Get 20M+ Full-Text Papers For Less Than $1.50/day. Start a 14-Day Trial for You and Your Team.

Learn More →

This Vast Southern Empire: Slaveholders at the Helm of American Foreign Policy by Matthew Karp (review)

This Vast Southern Empire: Slaveholders at the Helm of American Foreign Policy by Matthew Karp... REVIEWS � 181 This Vast Southern Empire: Slaveholders at the Helm of American Foreign Policy. By Matthew Karp. (Cambridge, MA: Harvard University Press, 2016. Pp. 368. Cloth, $29.95.) Reviewed by Daniel Feller Once we thought that slavery was an anachronism in the emerging mod- ern world of the nineteenth century, and that in their gloomy hearts slaveholders knew it. While they fought strenuously and ingeniously to withstand the coming change, the most keen-sighted, like John C. Calhoun, knew that it was an uphill battle, and in the long run likely a losing one. Masters of reaction, prophets of the past, slaveholders strug- gled mightily to stave off the future. Ultimately they failed and were doomed to fail. The arc of progress, both economic and moral, bent toward liberty. Would that it were so simple. A recent barrage of scholarship chal- lenges this comforting teleology of advancing civilization. Slavery, it argues, was not at odds with modernity but congruent with it and even essential to it. The inherent antagonism of free- and slave-labor societies was a conscience-soothing mirage. Exploitative labor systems under- girded capitalist abundance (and still do). Apprehending this, slavehold- ers were not fearful reactionaries, but confident futurists. They http://www.deepdyve.com/assets/images/DeepDyve-Logo-lg.png Journal of the Early Republic University of Pennsylvania Press

This Vast Southern Empire: Slaveholders at the Helm of American Foreign Policy by Matthew Karp (review)

Journal of the Early Republic , Volume 39 (1) – Feb 28, 2019

Loading next page...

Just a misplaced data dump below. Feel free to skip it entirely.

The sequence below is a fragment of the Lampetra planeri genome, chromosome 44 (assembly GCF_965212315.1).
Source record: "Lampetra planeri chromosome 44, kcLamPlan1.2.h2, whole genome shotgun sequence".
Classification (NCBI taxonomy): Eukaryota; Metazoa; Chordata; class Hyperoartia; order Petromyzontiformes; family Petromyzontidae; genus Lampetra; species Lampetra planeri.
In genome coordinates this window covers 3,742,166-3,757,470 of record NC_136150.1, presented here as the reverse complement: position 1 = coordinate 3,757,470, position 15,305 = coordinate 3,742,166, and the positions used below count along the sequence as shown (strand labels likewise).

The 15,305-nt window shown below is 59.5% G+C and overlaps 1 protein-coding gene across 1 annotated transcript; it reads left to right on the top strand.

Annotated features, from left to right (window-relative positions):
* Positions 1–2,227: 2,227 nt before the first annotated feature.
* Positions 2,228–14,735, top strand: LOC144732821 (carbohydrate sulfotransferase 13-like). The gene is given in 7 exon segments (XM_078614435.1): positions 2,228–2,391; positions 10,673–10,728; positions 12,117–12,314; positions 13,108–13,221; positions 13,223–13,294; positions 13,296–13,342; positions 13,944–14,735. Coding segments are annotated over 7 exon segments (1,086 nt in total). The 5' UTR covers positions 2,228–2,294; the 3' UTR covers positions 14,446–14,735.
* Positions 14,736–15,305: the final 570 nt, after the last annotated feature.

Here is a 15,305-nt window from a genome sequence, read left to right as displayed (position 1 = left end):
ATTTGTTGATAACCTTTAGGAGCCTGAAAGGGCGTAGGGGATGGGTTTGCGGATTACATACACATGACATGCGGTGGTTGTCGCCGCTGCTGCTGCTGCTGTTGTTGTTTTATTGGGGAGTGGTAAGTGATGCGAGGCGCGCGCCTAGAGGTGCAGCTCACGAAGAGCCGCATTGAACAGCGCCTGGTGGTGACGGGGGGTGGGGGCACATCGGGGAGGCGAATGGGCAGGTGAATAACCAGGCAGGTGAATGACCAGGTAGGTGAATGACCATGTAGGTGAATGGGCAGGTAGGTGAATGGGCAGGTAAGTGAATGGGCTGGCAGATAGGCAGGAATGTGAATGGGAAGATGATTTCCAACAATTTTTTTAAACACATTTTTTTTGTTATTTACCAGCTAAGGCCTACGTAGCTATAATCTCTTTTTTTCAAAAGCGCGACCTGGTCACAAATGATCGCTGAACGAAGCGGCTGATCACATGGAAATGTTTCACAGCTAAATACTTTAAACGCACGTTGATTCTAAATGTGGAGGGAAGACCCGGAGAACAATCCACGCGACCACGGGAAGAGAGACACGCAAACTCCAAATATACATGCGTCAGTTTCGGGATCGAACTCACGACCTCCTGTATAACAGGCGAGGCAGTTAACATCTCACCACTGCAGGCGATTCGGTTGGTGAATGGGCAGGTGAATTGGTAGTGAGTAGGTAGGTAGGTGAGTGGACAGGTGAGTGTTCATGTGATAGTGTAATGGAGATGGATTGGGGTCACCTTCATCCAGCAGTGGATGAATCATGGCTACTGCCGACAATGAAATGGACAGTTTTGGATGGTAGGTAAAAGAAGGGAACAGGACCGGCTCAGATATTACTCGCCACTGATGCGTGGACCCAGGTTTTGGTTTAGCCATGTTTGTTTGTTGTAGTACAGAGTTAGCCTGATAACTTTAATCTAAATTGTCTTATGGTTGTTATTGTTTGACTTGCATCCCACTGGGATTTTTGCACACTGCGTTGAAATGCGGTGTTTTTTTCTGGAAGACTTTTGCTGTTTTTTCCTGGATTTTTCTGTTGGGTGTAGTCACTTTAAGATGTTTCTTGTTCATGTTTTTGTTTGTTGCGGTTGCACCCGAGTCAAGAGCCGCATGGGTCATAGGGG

/lp/university-of-pennsylvania-press/i-this-vast-southern-empire-slaveholders-at-the-helm-of-american-he8fmu4Zfo
Publisher
University of Pennsylvania Press
Copyright
Copyright © Society for Historians of the Early American Republic.
ISSN
1553-0620

Abstract

REVIEWS � 181 This Vast Southern Empire: Slaveholders at the Helm of American Foreign Policy. By Matthew Karp. (Cambridge, MA: Harvard University Press, 2016. Pp. 368. Cloth, $29.95.) Reviewed by Daniel Feller Once we thought that slavery was an anachronism in the emerging mod- ern world of the nineteenth century, and that in their gloomy hearts slaveholders knew it. While they fought strenuously and ingeniously to withstand the coming change, the most keen-sighted, like John C. Calhoun, knew that it was an uphill battle, and in the long run likely a losing one. Masters of reaction, prophets of the past, slaveholders strug- gled mightily to stave off the future. Ultimately they failed and were doomed to fail. The arc of progress, both economic and moral, bent toward liberty. Would that it were so simple. A recent barrage of scholarship chal- lenges this comforting teleology of advancing civilization. Slavery, it argues, was not at odds with modernity but congruent with it and even essential to it. The inherent antagonism of free- and slave-labor societies was a conscience-soothing mirage. Exploitative labor systems under- girded capitalist abundance (and still do). Apprehending this, slavehold- ers were not fearful reactionaries, but confident futurists. They

Journal

Journal of the Early RepublicUniversity of Pennsylvania Press

Published: Feb 28, 2019

There are no references for this article.